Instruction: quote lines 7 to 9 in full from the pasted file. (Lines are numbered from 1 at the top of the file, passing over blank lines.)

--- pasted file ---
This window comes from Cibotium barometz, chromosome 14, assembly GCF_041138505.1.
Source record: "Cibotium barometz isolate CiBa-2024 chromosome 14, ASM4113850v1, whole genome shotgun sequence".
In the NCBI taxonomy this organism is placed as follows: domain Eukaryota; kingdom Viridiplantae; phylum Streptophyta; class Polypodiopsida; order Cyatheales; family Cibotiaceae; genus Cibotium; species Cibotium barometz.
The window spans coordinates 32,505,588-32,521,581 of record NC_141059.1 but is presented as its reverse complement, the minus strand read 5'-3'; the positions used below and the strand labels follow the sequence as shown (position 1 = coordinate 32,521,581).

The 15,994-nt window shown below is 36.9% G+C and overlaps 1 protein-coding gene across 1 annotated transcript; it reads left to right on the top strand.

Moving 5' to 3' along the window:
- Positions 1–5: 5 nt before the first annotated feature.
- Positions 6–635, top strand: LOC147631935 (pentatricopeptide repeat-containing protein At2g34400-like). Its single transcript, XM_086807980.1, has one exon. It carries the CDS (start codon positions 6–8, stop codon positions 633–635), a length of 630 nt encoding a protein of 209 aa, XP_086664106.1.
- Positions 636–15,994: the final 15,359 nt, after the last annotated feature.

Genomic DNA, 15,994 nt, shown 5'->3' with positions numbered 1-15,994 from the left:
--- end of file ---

- Positions 1–5: 5 nt before the first annotated feature.
- Positions 6–635, top strand: LOC147631935 (pentatricopeptide repeat-containing protein At2g34400-like). Its single transcript, XM_086807980.1, has one exon. It carries the CDS (start codon positions 6–8, stop codon positions 633–635), a length of 630 nt encoding a protein of 209 aa, XP_086664106.1.
- Positions 636–15,994: the final 15,359 nt, after the last annotated feature.